Ride-sharing services like Uber and Lyft have sailed in like a white horse, ready to save us all from the scourge of drunk driving injuries and deaths. At least, that’s the narrative these services are selling. Proof that it’s actually working, however, is conflicting.
Take, for example, the recent study published in the American Journal of Epidemiology suggests these serves have had little to on impact on the national overall rate of drunk driving accidents, injuries or deaths. Drunk driving fatalities have hung steadily at around 10,000 for many years, though they have dipped significantly since the 1970s and 1980s.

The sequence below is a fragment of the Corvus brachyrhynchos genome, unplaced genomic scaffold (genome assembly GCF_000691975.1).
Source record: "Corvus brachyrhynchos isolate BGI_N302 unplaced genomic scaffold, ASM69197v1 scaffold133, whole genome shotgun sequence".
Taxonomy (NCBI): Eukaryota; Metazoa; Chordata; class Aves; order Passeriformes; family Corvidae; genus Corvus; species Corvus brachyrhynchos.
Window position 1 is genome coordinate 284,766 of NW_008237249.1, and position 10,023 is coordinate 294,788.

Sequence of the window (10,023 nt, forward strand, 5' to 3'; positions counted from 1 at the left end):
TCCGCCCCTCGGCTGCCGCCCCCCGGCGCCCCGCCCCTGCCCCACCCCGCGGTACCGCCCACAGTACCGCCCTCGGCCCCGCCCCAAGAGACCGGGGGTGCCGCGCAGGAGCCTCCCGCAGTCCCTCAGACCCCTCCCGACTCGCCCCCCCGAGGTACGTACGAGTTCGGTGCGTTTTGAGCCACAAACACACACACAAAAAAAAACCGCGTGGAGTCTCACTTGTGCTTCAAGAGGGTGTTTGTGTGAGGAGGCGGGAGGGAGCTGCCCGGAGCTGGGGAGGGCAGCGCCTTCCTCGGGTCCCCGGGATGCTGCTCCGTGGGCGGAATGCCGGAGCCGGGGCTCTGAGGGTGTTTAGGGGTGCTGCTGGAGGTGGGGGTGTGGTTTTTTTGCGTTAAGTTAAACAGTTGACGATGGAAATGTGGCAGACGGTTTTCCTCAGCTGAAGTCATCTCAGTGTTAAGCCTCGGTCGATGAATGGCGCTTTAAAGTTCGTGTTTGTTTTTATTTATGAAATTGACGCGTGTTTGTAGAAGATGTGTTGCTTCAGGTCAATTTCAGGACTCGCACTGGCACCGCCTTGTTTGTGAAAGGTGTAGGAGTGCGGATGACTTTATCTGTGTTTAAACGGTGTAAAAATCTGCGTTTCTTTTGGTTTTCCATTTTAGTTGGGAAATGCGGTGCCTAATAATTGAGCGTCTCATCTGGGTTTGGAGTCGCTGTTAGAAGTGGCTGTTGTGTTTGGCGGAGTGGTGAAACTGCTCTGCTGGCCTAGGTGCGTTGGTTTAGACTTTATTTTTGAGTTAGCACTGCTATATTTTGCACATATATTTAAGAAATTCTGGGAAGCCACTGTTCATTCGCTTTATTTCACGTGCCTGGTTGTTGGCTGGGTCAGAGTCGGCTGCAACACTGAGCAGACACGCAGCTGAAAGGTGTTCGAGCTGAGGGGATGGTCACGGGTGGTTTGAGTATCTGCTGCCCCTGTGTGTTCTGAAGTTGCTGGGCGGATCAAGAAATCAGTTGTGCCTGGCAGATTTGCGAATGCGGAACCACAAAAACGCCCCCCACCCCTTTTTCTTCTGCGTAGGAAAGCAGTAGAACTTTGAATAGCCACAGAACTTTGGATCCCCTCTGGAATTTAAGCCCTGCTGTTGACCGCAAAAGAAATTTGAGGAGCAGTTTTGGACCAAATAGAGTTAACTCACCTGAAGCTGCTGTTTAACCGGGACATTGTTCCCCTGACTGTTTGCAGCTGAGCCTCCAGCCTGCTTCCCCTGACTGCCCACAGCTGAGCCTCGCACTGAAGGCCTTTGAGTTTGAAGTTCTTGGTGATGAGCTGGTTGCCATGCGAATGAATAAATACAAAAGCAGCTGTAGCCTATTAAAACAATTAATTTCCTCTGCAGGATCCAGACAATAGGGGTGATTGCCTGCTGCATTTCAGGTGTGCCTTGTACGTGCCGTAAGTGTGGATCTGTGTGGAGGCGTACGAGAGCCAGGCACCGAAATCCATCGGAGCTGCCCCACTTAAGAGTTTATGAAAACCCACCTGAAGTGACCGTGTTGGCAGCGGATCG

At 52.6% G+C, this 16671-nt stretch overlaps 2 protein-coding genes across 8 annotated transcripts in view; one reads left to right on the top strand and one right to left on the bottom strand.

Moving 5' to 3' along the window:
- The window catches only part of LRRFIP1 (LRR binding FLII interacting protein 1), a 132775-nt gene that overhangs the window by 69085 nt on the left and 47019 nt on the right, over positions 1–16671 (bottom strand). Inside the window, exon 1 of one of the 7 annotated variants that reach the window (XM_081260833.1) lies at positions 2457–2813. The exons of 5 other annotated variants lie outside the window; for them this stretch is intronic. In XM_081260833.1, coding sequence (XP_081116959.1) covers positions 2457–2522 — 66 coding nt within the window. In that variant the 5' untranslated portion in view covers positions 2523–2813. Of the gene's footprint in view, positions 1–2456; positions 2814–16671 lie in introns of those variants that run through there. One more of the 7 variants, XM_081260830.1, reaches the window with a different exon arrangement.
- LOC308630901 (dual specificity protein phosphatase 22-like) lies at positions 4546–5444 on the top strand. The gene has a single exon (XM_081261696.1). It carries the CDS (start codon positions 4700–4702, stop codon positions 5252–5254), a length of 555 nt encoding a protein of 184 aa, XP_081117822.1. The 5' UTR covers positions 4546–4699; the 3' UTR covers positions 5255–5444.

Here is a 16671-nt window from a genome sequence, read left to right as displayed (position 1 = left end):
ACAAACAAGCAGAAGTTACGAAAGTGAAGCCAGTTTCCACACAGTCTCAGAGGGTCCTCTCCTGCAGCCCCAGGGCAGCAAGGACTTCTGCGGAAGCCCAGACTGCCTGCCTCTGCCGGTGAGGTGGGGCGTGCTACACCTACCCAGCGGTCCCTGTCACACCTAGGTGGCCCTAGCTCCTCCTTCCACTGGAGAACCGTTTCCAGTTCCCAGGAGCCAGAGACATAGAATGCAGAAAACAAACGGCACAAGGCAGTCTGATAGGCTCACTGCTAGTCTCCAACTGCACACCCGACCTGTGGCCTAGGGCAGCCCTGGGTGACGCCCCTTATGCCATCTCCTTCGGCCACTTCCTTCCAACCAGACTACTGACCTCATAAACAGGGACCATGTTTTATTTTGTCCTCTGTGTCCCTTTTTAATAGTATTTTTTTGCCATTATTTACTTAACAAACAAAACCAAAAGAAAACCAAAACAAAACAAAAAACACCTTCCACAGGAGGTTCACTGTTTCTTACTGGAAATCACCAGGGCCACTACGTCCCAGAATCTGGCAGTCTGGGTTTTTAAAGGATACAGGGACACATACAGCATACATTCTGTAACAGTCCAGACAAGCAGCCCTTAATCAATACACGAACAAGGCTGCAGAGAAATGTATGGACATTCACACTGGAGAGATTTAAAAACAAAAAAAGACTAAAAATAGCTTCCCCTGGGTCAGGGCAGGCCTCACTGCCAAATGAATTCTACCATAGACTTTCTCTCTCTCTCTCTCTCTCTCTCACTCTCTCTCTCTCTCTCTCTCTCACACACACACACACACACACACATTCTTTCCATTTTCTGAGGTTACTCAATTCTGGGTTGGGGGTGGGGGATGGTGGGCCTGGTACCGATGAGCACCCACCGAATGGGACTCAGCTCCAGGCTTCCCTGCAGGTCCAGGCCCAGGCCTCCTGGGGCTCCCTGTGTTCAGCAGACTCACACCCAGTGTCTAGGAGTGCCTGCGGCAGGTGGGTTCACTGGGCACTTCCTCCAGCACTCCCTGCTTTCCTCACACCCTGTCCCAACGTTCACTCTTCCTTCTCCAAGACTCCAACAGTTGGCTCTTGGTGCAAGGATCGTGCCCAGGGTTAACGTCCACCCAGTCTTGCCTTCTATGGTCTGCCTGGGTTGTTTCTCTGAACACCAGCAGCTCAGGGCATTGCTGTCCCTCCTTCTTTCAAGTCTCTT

Uber broke out onto the scene in 2009 and has largely been popular in bigger cities, such as Boston. But unfortunately, as the study authors discovered, the rates of drunk driving in those locations hasn’t gone down. The reason, researchers say, has to do with the fact those who are impaired aren’t willing to pay for the expense of a ride. Continue reading